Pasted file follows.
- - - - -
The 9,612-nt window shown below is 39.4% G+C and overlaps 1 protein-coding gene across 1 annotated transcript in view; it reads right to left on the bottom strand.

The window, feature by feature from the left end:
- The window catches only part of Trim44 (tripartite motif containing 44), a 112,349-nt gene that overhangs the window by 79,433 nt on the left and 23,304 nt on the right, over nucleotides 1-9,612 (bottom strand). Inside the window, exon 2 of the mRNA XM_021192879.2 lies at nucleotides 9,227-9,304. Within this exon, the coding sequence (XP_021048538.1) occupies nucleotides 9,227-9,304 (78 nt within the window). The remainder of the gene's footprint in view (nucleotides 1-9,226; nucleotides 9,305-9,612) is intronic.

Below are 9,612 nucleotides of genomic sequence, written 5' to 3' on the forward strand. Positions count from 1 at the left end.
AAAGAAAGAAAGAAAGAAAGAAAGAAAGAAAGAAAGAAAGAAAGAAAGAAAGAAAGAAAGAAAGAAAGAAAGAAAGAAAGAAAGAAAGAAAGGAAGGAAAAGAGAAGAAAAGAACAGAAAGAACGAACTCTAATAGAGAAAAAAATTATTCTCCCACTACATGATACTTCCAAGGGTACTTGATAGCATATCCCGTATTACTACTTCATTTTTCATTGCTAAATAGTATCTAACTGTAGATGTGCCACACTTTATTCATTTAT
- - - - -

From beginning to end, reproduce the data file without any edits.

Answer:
The 9,612-nt window shown below is 39.4% G+C and overlaps 1 protein-coding gene across 1 annotated transcript in view; it reads right to left on the bottom strand.

The window, feature by feature from the left end:
- The window catches only part of Trim44 (tripartite motif containing 44), a 112,349-nt gene that overhangs the window by 79,433 nt on the left and 23,304 nt on the right, over nucleotides 1-9,612 (bottom strand). Inside the window, exon 2 of the mRNA XM_021192879.2 lies at nucleotides 9,227-9,304. Within this exon, the coding sequence (XP_021048538.1) occupies nucleotides 9,227-9,304 (78 nt within the window). The remainder of the gene's footprint in view (nucleotides 1-9,226; nucleotides 9,305-9,612) is intronic.

Below are 9,612 nucleotides of genomic sequence, written 5' to 3' on the forward strand. Positions count from 1 at the left end.
AAAGAAAGAAAGAAAGAAAGAAAGAAAGAAAGAAAGAAAGAAAGAAAGAAAGAAAGAAAGAAAGAAAGAAAGAAAGAAAGAAAGAAAGAAAGGAAGGAAAAGAGAAGAAAAGAACAGAAAGAACGAACTCTAATAGAGAAAAAAATTATTCTCCCACTACATGATACTTCCAAGGGTACTTGATAGCATATCCCGTATTACTACTTCATTTTTCATTGCTAAATAGTATCTAACTGTAGATGTGCCACACTTTATTCATTTAT